Fingers are being pointed in a lot of directions over the failure of Silicon Valley Bank and Signature Bank, as well as weakness in other financial institutions, such as New Republic Bank.
Observers on the left point to the rollback of provisions of the Wall Street Reform and Consumer-Protection Act, better known as Dodd-Frank, that required increased scrutiny for banks with assets of more than $50 billion. The law was rolled back in the Trump Administration, raising the threshold for enhanced scrutiny to $250 billion.
That eliminated required stress tests that could have signaled problems at SVB before a social-media-driven bank run caused it to collapse.
The bank’s failure can also be blamed on SVB executives, who invested billions of dollars in 10-year U.S. treasury bonds. The idea was that longer-term bonds paid more interest than shorter-term bonds.
But, as the Federal Reserve increased interest rates to tame inflation, the value of those bonds was reduced. As the bank attempted to raise funds to cover an outflow of deposits, it sold bonds at reduced prices.
It’s possible that it could have weathered the financial storm, were it not for a little thing called social media. And that’s where certain depositors — venture capitalists and tech-industry execs — share some of the blame, contributing to an unprecedented bank run via Twitter.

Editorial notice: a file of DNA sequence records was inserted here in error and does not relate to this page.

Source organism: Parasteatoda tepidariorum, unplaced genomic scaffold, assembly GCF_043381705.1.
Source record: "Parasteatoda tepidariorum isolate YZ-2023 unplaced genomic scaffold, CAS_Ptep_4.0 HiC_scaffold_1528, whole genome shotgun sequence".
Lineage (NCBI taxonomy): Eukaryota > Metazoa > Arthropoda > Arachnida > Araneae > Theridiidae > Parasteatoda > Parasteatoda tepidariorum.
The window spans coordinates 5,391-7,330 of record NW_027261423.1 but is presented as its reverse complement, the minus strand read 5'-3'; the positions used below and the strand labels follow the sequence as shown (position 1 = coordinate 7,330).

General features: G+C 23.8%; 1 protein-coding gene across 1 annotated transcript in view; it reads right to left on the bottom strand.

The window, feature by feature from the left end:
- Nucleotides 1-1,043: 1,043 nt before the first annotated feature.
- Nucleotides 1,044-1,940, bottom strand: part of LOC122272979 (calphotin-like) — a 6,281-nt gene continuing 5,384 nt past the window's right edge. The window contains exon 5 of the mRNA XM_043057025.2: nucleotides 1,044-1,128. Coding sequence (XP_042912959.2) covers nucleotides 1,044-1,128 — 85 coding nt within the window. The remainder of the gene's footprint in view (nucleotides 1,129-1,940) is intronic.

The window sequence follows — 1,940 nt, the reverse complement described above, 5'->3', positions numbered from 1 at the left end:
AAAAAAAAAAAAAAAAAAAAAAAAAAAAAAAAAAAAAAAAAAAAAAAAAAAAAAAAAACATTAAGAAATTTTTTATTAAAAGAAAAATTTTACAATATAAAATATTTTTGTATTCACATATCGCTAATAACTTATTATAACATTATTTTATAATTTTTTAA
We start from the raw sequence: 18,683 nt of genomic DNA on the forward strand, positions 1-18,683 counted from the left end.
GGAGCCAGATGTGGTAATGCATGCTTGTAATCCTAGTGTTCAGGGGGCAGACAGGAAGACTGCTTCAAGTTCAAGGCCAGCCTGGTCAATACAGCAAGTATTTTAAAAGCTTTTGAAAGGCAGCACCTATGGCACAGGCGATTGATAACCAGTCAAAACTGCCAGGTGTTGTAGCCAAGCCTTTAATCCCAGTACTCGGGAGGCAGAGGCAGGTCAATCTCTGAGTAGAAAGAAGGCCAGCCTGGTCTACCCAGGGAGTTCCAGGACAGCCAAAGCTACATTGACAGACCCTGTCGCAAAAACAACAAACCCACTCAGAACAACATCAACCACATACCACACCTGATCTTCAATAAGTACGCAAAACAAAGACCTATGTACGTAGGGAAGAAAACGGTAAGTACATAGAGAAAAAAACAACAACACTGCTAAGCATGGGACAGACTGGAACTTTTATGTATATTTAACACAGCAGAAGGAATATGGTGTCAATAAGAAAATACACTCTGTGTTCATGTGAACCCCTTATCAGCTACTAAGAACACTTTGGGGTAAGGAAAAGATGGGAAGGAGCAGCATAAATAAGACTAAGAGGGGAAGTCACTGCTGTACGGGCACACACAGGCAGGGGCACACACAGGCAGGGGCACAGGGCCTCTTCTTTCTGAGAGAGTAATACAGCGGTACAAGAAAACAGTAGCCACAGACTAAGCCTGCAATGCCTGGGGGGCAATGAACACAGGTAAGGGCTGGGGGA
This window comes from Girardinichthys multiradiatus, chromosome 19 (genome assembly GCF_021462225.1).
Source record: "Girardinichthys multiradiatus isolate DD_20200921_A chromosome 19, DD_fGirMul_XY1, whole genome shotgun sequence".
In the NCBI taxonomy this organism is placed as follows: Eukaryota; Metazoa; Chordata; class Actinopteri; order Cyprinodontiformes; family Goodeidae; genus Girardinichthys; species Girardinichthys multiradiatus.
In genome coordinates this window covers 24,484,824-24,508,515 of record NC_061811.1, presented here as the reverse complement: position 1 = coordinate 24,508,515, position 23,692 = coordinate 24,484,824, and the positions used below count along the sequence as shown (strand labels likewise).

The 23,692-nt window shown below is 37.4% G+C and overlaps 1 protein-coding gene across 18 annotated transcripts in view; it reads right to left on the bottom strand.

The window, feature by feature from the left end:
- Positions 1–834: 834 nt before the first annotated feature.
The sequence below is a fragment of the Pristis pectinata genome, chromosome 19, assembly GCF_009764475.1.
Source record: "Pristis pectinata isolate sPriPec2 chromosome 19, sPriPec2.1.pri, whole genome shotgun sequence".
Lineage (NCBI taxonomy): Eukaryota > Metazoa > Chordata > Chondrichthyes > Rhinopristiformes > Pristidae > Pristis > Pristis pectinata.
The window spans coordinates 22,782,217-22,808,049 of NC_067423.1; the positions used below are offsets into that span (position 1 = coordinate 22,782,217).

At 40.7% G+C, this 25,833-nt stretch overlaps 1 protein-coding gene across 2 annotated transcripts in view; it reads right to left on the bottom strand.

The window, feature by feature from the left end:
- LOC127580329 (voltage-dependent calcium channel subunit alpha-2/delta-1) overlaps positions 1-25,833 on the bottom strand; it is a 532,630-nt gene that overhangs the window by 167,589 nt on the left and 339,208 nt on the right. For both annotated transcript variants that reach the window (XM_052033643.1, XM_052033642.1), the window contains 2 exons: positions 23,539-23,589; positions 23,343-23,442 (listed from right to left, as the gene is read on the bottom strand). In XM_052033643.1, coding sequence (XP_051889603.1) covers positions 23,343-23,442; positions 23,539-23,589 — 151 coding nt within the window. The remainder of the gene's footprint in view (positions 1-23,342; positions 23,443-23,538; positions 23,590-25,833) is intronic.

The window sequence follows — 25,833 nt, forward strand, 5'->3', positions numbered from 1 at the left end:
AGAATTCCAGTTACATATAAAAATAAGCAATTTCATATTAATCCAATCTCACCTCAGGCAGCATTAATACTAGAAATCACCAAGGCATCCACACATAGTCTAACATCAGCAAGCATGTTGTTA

So, yes, SVB executives, members of the tech community and legislators who pushed deregulation share blame for the collapse and turmoil in the financial markets.
But let’s not forget that the left also bears responsibility. Although much of this inflationary period can be traced to supply-chain issues stemming from the COVID-19 pandemic, it’s also true that Democrats have contributed to inflationary pressures by spending trillions of dollars that the government doesn’t have.
Creating money out of thin air is inherently inflationary, and it’s because of inflation that the Fed has been raising interest rates.
Those rising interest rates are damaging the banking sector, as well as the economy overall.
A recession is almost certain to materialize this year, many economists predict. And it’s highly likely that we will continue to see negative impacts on banks.
One big unknown is the fate of the commercial real estate market — particularly office properties — with many loans coming up for renewal at a time when office vacancies are high and climbing. Rising interest rates will drive up costs for commercial property owners, potentially leading to defaults.
So, as we look at the still-unfolding repercussions of the SVB failure, let’s be very clear: Democrats, Republicans, bank executives and the tech industry itself have no one but themselves to blame.